The horse paintings are not completely in the background. I currently have on the easel an 18 x 36 in. oil of some working draft horses. There is a lot of fussy harness work on this piece, and I have been picking away at it for a few months now.
There is probably another couple of weeks of fussing ahead of me. I really don't like it when paintings drag on for this long, and when they do, they either get abandoned or I finally reach the point where I just have to knuckle down and finish them. This one has far too much going for it to abandon. And now, there are some more brass rivets that need my attention.

Wednesday, May 26, 2010

Big Chicks and a lot of Bling

Big Chick, 40 x 30 in. oil on canvas
This big fluffy chick has been finished for a while, but it's always a challenge to photograph these large canvases, and the time and weather finally cooperated to get it shot outside. This little gal is much much larger than life, and she makes an impact on the wall.

Bling, 40 x 30 in. oil on canvas
Bling is another large canvas, and this one is nearly ready for hanging. Still awaiting a final varnish and hanging hardware. Shiny silver bits on halters and bridles are always a challenge, but so satisfying to finish up with those bright white highlight spots. A chain lead shank never looks right until the final highlights go in. I enjoyed the blue eye of this paint--it's not often I get to paint a blue eye.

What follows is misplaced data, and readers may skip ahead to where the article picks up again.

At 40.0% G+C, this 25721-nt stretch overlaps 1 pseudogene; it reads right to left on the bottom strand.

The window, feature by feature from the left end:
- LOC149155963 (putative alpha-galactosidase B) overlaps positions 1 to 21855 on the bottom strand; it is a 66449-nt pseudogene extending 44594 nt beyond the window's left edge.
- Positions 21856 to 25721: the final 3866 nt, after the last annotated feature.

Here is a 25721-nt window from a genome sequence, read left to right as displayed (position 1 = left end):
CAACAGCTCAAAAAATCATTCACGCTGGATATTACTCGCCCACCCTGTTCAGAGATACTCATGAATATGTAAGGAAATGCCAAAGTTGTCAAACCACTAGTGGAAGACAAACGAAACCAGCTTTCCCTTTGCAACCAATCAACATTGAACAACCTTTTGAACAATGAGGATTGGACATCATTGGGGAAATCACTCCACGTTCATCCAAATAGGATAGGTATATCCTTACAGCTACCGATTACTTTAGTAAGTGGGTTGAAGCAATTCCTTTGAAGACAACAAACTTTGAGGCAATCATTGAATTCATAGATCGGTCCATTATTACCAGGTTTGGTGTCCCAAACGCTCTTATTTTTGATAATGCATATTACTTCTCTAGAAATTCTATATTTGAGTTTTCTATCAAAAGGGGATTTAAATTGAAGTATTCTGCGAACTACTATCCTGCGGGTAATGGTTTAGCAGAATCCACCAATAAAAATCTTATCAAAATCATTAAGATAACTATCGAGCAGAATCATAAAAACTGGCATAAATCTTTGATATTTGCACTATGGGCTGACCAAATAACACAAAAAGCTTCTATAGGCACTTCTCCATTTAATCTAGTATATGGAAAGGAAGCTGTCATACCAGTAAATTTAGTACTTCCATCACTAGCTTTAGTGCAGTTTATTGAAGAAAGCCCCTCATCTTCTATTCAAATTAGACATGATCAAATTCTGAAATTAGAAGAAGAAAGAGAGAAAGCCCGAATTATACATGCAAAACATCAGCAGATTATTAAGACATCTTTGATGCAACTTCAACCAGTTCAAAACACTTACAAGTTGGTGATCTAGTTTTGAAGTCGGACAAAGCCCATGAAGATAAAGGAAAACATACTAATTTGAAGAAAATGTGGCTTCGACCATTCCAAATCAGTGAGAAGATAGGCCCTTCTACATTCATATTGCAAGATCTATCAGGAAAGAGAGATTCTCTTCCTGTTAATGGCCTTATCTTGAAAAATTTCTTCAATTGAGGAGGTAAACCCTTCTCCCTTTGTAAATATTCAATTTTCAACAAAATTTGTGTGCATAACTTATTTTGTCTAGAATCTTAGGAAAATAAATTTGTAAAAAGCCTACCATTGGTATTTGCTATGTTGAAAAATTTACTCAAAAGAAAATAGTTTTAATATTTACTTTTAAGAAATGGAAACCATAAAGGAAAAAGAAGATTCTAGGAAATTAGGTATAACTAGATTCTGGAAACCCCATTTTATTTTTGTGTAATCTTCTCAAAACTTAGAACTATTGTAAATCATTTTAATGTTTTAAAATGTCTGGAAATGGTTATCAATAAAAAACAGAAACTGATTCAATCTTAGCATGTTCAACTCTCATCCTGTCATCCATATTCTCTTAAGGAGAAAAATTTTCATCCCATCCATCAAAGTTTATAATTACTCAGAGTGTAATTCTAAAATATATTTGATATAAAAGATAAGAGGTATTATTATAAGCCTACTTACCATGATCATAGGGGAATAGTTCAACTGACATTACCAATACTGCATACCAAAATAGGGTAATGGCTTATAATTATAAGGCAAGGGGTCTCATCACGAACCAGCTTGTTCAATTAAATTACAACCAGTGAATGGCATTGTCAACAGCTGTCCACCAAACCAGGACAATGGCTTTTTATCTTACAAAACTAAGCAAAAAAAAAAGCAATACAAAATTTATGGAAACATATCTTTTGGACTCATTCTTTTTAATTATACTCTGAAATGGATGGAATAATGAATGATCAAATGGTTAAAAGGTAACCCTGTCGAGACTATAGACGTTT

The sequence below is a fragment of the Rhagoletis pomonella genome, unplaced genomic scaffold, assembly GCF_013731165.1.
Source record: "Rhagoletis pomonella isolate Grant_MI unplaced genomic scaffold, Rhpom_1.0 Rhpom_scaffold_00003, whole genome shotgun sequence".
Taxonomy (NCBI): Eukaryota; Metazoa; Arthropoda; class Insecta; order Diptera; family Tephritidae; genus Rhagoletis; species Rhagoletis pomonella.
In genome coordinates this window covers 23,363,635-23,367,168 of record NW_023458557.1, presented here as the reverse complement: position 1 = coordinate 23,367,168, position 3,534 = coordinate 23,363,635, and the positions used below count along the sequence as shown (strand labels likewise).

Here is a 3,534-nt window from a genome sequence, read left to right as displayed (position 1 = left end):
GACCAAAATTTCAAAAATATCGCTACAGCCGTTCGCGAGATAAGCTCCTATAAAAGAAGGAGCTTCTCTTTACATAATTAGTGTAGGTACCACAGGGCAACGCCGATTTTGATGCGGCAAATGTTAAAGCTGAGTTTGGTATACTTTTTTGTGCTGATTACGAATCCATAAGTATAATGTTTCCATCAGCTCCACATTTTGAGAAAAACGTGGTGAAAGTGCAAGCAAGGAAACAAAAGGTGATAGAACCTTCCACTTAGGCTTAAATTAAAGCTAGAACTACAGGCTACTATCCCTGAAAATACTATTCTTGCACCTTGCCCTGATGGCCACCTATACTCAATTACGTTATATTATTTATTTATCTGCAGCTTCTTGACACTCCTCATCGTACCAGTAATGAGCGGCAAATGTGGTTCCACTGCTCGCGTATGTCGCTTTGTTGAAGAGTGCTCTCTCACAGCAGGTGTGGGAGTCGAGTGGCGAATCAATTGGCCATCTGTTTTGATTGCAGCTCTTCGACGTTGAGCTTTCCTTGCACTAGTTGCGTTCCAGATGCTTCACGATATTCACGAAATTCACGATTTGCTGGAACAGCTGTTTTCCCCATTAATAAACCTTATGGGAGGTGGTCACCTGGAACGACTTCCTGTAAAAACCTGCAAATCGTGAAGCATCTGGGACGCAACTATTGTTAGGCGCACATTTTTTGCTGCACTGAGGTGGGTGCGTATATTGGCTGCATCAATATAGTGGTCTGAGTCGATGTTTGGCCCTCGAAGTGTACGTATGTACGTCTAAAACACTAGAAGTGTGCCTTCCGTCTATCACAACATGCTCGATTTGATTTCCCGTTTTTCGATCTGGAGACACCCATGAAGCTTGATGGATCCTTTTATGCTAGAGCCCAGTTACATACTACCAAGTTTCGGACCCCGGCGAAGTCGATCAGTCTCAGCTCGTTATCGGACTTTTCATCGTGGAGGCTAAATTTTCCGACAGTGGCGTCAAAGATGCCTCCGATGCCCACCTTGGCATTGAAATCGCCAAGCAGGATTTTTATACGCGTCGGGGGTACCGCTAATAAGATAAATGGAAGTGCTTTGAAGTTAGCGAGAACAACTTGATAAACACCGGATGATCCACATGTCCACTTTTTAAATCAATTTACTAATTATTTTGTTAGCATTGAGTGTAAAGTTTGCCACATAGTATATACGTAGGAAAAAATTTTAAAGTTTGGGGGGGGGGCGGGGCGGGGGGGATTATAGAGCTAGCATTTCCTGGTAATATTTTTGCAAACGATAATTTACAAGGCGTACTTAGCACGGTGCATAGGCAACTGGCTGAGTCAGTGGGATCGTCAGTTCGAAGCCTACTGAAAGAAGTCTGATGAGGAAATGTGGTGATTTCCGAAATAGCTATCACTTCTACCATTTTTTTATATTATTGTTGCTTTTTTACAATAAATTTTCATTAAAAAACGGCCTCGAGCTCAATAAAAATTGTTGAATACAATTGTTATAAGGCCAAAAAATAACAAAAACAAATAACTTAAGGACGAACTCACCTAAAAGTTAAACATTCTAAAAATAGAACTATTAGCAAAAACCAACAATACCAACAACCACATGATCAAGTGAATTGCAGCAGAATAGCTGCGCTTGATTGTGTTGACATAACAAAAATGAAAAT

Studio work has been a bit derailed lately, with all the work involved in putting in the garden, and running around to family events. This summer I will be trying something completely new to me---participating in a local community theater production of Oliver! My son and I both have ensemble roles, so we will have fun getting our feet wet in this new venture, without a huge time commitment of learning a lot of lines. It was so rewarding to challenge myself with something completely out of my element. I have no illusions of being a good singer...I guess I can hit the notes, but my voice is not pretty--I can blend in with the chorus just fine. But I have to admit to being a musical theater geek--I often paint to the music of the great Broadway soundtracks.
I know of many artists that have talent in both the visual and performing arts, and I have always been one who has the desire to do something musical, but do not have the gift to be able to play an instrument. So perhaps this is a sign of the desire breaking through. Hopefully I will not completely embarrass myself.

Friday, April 16, 2010

The Banded Mane